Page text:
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93rd Milan - San Remo - CDM
Italy, March 23, 2002
Can Zabel make it five?
By Jeff Jones
With over 150 wins in his 10 year career, Telekom's Erik Zabel is certainly one of the greats of modern sprinters. He wins great and small races all year round, and has held the number one UCI ranking for the last two years. Highlights of his career include a record five consecutive Tour de France jerseys (eight stage wins), three stages in the Vuelta España and eight wins in World Cup races.
Four of those have come in Milan-San Remo, which will take place for the 93rd time this Saturday, starting in Milan's Via della Chiesa Rossa and finishing in San Remo's Via Roma. An impressive tally, that puts Erik Zabel close to Costante Girardengo (6 wins) and Eddy Merckx, who holds the record at 7 wins. Although many have come close, no-one has won Milan-San Remo three times in a row. Can Zabel become the first?
Examining the competition, it is clear that his task will be difficult, as there are a number of riders with the form and experience able to challenge the super powerful German this year.
Last year's runner up, Mario Cipollini is riding in the new colours of Acqua & Sapone this year, and the new team has seemed to have increased his desire to win, with several victories so far including the final stage of Tirreno-Adriatico. In his post-victory comments, Cipollini didn't consider it to be one of his better victories as the finish was quite "messy". He remained reserved about his chances to win Milan-San Remo - a race that has eluded him so far in his career. All will depend on how well he gets over the Poggio, which comes at 6 kilometres to go.
Spanish dual World Champion Oscar Freire (Mapei) has proven his brilliance time and again throughout his injury plagued career. He can sprint and climb, has beaten Zabel on several occasions this year and has finished third in Milan-San Remo in 2000. Could 2002 see Oscar take his first victory in La Primavera?
Fassa Bortolo's strong squad contains a few standouts, with Alessandro Petacchi and Fabio Baldato being their designated sprinters. Petacchi showed in Paris-Nice that he could climb, collecting the tough stage 5 to go with his more conventional stage 1 victory. The experienced Baldato cleaned up in all three of the recent Scicilian races (Trofeo Pantalica, Trofeo Arancia Rossa, Trofeo dell'Etna) and came close to winning MSR two years ago. He is certainly a danger man if the other pure sprinters are not present in the finale.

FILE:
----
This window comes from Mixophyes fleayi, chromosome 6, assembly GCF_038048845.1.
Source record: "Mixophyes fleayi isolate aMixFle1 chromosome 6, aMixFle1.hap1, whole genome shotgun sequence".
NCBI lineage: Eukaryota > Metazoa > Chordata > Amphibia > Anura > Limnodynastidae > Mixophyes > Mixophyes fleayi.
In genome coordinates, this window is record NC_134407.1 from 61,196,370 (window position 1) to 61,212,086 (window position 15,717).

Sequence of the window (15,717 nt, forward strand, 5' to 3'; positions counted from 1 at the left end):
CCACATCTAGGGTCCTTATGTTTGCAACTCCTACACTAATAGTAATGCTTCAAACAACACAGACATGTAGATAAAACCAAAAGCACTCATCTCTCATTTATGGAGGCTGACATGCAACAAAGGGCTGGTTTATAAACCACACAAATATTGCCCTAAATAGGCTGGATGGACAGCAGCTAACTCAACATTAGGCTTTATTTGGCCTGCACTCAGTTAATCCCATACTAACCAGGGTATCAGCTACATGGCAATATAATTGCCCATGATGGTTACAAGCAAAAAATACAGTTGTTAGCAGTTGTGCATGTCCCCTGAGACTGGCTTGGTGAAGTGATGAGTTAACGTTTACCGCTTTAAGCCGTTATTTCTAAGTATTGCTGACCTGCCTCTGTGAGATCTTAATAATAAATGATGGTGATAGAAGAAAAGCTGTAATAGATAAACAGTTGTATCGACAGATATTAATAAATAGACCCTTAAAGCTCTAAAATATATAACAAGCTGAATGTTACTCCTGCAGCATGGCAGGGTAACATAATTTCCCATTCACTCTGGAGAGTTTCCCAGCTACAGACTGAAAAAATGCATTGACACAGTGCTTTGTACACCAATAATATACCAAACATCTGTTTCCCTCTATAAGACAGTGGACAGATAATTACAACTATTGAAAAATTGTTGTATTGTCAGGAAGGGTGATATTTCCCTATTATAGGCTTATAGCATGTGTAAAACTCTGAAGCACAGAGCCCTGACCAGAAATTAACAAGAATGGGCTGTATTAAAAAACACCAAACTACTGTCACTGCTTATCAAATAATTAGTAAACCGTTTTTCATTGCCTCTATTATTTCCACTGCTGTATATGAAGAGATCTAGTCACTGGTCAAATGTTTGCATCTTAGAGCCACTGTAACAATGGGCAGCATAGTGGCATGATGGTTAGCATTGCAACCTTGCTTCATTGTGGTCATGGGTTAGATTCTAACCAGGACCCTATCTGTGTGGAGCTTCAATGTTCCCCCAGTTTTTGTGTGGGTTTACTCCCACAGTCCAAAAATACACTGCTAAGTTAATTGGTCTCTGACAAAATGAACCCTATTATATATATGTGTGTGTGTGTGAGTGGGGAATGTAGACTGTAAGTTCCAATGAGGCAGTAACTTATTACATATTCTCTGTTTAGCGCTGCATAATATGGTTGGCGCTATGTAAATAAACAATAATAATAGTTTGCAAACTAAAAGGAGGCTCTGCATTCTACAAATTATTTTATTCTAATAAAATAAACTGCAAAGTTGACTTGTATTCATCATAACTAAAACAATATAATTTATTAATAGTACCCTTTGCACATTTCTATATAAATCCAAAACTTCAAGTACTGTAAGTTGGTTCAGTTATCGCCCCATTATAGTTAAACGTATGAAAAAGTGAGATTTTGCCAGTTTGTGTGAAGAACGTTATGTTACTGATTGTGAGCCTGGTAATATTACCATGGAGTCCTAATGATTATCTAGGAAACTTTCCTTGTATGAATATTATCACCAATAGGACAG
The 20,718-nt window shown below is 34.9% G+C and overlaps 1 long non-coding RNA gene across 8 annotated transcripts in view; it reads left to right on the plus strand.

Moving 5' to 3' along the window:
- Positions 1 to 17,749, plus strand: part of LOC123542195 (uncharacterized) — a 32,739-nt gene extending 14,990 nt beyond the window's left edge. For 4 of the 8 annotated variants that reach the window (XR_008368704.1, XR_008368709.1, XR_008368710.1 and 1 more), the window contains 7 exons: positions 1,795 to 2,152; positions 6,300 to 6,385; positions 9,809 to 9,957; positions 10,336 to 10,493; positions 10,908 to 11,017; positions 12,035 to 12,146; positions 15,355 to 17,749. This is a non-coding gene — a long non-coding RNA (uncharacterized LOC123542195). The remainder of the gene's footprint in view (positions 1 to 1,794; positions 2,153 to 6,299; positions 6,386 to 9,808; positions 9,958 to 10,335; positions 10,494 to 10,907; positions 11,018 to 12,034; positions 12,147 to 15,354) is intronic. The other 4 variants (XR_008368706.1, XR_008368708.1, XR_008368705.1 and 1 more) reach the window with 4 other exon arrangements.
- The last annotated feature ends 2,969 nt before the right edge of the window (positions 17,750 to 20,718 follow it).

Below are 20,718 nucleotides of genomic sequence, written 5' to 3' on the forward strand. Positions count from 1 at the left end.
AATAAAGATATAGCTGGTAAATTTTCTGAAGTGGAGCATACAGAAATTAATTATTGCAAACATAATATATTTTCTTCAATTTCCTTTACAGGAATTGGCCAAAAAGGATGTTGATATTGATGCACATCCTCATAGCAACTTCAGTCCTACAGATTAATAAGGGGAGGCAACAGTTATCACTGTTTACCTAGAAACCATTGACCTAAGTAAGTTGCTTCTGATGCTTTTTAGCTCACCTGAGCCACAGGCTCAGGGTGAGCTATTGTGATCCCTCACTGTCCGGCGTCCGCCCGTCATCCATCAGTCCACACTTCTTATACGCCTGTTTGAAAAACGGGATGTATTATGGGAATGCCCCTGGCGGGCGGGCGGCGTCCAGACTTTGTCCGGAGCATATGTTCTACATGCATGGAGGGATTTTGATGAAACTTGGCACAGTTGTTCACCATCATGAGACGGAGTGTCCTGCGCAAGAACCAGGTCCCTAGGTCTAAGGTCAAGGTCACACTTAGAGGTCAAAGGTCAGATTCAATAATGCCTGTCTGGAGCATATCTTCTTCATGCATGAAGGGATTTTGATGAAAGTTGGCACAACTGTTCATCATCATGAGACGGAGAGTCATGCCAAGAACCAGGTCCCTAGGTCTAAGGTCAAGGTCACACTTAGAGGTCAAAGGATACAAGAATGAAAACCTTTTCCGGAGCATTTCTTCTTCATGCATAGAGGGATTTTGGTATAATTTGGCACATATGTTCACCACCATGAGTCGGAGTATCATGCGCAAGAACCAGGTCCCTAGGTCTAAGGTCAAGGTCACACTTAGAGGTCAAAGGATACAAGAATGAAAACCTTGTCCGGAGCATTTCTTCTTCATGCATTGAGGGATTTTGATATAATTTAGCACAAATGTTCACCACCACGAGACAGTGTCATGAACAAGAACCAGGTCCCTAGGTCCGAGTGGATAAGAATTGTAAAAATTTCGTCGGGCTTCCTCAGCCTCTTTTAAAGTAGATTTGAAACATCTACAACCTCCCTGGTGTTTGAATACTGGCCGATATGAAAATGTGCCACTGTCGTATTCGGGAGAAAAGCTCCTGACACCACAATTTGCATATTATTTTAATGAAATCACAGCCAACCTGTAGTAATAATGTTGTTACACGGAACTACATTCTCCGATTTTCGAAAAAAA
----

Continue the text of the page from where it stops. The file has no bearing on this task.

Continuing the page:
The final fast man to put your money on this year is Lotto-Adecco's Robbie McEwen, who is having his best ever season win 9 wins to his credit so far, also including two stages in Paris-Nice. The Australian has only ridden Milan-San Remo once, and that may count against him as all of his rivals are more experienced in this race.
Should Milan-San Remo not finish in a bunch sprint, there are plenty of other candidates who will step up to the plate for a solo victory, or a win from a small breakaway. The first of these is recent Tirreno-Adriatico winner Erik Dekker (Rabobank), who looks stronger than ever this year and will certainly try something on the Poggio if he has a chance.
Laurent Jalabert (CSC) and Paolo Bettini (Mapei) are two riders enjoying some early season form, who also possess a fearsome finish. Both are experts at getting away in a small group and will certainly be trying to do so somewhere on the Poggio, if not before.
Danilo Di Luca (Saeco) is coming off two stage wins and second overall in Tirreno-Adriatico, and is superb in uphill finishes. Milan-San Remo does not quite fit into that category, but Di Luca remains a candidate for victory from a small to medium group of riders.